Thursday, July 8, 2021

'Going All-City': A Vocabulary Lesson (by Johnny Coleman II)

"Going all-city was the same as a business branding campaign."
---Johnny Coleman II

Portions of this article were originally published in an Anthro21 blog dated 2014.


Anthropology teaches that language is the seat of culture, it also teaches that language is how an ethnic community expresses itself and connects with and also to other communities in healthy and positive ways. Anthropologists understand ethnic people by learning their language or select words. And now you can understand early hip-hop culture with the words...going all-city.

The spray-painting graffiti culture of African descendants in New York City witnessed highly talented artists whose work is now sold and or auctioned in the millions of dollars. The culture soon included men and women of other nationalities all speaking one culture: hip-hop. What is of importance when understanding the culture and its origins are that it began with African descendant youth.

The culture's origins are African American and also others of African descent (meaning those of African descent not in the USA).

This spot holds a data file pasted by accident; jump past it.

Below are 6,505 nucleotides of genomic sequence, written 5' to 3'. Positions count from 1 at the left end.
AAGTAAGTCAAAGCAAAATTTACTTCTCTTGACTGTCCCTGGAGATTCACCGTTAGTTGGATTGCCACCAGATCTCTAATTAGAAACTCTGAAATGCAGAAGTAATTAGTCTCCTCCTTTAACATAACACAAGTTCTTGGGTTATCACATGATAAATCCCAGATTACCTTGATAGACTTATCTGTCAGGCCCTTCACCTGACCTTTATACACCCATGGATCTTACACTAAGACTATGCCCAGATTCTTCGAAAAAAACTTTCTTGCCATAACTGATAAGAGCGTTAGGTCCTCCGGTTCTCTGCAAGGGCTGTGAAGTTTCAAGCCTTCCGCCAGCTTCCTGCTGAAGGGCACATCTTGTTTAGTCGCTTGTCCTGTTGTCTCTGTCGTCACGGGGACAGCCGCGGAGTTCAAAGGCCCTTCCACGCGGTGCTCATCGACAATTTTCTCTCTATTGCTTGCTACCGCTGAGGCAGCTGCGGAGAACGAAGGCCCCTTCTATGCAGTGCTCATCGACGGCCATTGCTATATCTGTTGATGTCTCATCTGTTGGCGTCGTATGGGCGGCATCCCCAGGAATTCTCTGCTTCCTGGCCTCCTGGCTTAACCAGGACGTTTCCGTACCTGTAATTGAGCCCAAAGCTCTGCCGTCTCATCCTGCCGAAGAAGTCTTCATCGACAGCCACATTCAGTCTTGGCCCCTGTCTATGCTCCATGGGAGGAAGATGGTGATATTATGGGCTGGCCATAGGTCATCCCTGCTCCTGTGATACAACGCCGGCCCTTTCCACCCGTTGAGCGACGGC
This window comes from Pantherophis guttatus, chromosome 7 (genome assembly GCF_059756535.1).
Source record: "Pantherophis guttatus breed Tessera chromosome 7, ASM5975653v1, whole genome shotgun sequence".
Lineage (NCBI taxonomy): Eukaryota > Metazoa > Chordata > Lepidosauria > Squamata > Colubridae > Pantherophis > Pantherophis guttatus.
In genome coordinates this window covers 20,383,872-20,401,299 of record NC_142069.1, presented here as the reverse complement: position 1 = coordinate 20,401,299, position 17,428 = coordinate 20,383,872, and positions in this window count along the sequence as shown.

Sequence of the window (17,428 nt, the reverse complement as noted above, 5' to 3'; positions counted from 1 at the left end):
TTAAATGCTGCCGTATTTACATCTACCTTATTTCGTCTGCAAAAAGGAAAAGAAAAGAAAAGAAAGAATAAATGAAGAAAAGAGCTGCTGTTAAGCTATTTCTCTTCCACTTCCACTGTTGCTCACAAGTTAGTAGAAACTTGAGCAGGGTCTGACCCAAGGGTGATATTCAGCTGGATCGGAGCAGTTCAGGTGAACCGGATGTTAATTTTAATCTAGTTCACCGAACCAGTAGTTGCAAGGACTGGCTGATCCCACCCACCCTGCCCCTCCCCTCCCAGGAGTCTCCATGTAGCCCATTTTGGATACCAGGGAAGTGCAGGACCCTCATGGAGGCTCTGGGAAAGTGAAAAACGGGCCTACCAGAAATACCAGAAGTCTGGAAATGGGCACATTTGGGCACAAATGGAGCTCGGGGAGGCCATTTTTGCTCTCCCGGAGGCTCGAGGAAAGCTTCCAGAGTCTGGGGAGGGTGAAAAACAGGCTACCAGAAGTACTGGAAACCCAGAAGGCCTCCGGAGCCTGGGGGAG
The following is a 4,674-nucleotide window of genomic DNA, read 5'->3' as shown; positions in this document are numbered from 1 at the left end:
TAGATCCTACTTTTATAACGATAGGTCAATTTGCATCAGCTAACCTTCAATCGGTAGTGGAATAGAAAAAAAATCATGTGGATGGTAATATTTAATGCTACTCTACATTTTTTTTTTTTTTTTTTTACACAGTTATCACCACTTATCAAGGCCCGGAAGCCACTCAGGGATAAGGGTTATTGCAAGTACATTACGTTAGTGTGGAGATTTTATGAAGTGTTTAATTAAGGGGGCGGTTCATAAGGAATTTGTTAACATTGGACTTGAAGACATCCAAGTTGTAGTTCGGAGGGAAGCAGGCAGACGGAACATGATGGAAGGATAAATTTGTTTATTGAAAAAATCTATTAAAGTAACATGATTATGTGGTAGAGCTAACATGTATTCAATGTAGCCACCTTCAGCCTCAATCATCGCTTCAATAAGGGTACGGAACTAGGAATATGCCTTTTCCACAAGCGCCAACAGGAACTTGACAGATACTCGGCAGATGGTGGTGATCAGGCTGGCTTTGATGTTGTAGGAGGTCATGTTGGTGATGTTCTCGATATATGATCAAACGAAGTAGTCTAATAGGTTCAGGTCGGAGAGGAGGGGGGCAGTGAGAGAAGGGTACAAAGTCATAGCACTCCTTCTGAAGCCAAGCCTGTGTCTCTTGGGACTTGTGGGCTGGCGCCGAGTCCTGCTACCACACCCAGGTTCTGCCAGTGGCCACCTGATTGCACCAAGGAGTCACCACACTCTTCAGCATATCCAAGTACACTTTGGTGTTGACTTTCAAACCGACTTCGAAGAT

With its origins was more than the desire to party and have fun but also resistance to oppression and injustice. You should also know that the graffiti writers of old were part of the the larger hip-hop culture that included break dance, rap (originally called 'rhyming'), turn-table scratching or scratching and also distinct fashion. This culture also had its own code or language.

The story below is an example of how an ethnic culture, and language, expanded and transformed into a global popular culture.

In 2013, the painting shown above center called "Mecca" painted by Jean-Michel Basquiat (he is shown on left) was purchased by Jay-Z (shown on right).  [Photo Source: Unlisted]


During the 1970s graffiti began to consume New York City.  It was an expression of hip-hop culture and crossed ethnic boundaries as graffiti writers soon came from all walks of life, languages, incomes, ages and cultures.  In the graffiti community there were two types of people; the writer and the tagger.  

Writers saw themselves as true artists, passionate, committed to the culture, telling stories with their paint, and activists.  Taggers were ironically seen by most as vandals and having no respect for property.  They too had a message but they operated as disrupters, and were not the 'color in the lines' graffiti artists.  However, those spending a fortune repainting walls, buildings and subway cars completely disagreed with all of them.